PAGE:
• Thursday, July 18, 2024
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What about diesel, kerosene?

In break with tradition, Nigeria’s external reserves fall as oil prices rise

Both of these items equally need some form of surgery, some form of quick action pronouncement followed by a unilateral price cut like was done for Petrol last week.

Their case is simply a tale of two oils. One is under the grip of ‘market sharks’ and the most vulnerable one is an orphan. The first one is a symbol of executive office and how it greases official corruption wheels, a classic case of deregulation gone wrong-diesel, and the other one, the orphan-kerosene that illustrates how defenseless the poor can be.

Diesel sells for N150 per liter, and it is a familiar liquid for the privileged few that has formed themselves into a chain gang where tolls are charged for every drop. A liter of kerosene goes for N130, if you are lucky to find the product near you.

The diesel market is deregulated and just like petrol, the government still heavily subsidises kerosene.

So what is the problem with their pricing when they are all products made from a barrel of crude? Simple. The distance between the products producers and the consumers coquettishly got over stretched. You may add this too-petrol is the monster long unleashed on Nigerians. The people are now gripped by its fear after several years of torture perpetrated in the name of petrol. This makes it easy to manipulate the people with petrol more than with diesel or kerosene.

So you have the producers who charge the transporters who charge the market finders who charge the storage company who charge the distributors who charge the sellers who finally charge the consumers. The chain of gates reads like police check points along the Benin-Ore road before they were effectively dismantled-the port, market tankers, big trucks, peddling trucks, roadside tanks, jerry cans and bottle retailers, all of these add up to the final cost borne by the consumers. The executive arm of government and their travelling cohorts mounts all of these roadblocks.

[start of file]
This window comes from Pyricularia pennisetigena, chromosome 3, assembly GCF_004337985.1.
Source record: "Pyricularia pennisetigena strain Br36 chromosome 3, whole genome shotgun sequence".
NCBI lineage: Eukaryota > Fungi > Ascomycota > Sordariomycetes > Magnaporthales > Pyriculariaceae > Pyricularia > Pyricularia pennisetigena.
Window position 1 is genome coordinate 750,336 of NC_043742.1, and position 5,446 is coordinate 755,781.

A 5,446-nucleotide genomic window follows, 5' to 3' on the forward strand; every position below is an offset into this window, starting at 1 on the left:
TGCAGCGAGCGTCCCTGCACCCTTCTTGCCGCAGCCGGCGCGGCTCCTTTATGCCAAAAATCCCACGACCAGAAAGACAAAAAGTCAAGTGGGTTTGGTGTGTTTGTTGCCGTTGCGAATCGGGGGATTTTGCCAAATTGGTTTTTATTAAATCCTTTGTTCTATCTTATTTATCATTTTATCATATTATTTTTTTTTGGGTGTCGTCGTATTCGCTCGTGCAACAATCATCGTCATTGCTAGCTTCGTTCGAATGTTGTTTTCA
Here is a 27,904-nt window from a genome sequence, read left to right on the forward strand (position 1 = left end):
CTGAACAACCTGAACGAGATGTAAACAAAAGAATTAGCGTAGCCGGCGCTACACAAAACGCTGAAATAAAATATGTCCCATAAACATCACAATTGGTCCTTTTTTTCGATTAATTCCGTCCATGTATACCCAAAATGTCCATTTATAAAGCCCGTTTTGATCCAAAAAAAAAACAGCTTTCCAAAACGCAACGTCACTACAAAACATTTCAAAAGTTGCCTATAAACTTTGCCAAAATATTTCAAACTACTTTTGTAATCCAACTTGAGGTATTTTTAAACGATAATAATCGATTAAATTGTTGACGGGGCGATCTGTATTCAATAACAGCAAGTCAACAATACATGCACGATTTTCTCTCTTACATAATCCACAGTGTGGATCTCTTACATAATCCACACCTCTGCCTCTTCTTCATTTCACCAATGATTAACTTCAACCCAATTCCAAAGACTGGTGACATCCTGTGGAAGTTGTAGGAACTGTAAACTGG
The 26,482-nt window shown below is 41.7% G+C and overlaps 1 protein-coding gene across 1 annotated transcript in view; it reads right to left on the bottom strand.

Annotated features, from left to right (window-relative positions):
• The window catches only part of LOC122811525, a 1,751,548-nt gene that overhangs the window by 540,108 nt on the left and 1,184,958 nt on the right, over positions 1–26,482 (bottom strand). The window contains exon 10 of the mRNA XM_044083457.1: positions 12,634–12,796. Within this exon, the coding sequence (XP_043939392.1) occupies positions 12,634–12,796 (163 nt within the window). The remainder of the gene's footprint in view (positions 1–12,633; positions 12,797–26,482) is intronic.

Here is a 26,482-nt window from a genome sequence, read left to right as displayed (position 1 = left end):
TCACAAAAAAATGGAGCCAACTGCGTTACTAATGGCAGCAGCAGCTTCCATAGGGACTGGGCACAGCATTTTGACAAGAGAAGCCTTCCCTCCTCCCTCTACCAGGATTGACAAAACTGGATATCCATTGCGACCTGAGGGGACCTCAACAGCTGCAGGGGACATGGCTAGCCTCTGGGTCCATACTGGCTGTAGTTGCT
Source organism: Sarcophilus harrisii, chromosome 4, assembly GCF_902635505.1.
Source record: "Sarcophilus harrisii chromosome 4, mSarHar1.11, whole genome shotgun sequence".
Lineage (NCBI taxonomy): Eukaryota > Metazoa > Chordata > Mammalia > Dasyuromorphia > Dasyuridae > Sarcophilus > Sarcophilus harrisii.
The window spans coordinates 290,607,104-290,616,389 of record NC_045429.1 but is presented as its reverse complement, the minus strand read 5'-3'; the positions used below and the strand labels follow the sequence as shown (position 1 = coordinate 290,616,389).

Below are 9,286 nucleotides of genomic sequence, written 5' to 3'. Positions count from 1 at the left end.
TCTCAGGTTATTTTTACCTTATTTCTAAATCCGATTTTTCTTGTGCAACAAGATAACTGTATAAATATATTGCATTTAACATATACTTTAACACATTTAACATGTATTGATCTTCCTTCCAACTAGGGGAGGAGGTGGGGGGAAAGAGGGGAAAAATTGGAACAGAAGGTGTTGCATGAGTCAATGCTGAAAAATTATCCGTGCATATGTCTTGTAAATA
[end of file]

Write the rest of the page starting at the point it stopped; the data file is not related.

Read also: Oil marketers blame NPA for high prices of AGO, Kerosene

True, this chain of brigands is unlikely to blink off in the near future. Believe, it will only take a hardheaded strategy by a hardheaded leader to dismantle. It is indeed very entrenched and all governments since oil became the cash cow just kept on refining and improving on processes to see the oil sector run down, dithering about setting a sensible framework for private sector involvement or for effective management of the Nigerian oil wealth.

I can understand why the executive is the sole dancer to this private song. They are the biggest beneficiary of do nothing in the sector- I must confess I borrowed this description from a prominent friend-that is why it is even more difficult to let go the sale and pricing of petrol for now.

Perhaps the petrol price reduction from N97 to N87 per liter is a giveaway-evidence that the executive-the only controller of oil matters-is a hipster orchestra conductor, favoured by itself and its clappers who want their delusion of control served with a side of nostalgia, and not the reality of the questions flying around them about their competence and corruption in managing the oil sector.

A better course-of which am certain is not lost in them-would see the executive (the Presidency) loosen the oil sector corset, while announcing a clear cut deregulation that will include the unbundling of the Nigeria National Petroleum Corporation (NNPC).

Anther feasible step, which again am certain they (both the executive and the National Assembly) know-is also the unbundling of the Petroleum Industry Bill (PIB). The best approach to this is to hang on to that which is so dear-the NNPC, which is regarded largely as the political part of the Bill and peopled by a bunch of yes-men who don’t know what they are saying yes to. Pass the fiscal side head-on. This certainly will stir a lot of interest because it would create an environment where everyone breathes-funds will be free to run wild and some vigour will return.

What is clear is that the oil sector requires a thorough review and the opportunity for that has been provided by the tumbling oil price. It is an opportunity to hands-off oil by the executive and let the sector determine whether to die or survive. The sector doesn’t need any executive interference anymore. That is obsolete and this has been demonstrated by countries elsewhere that were before now choked by the stench of crude oil. They let it go.!!!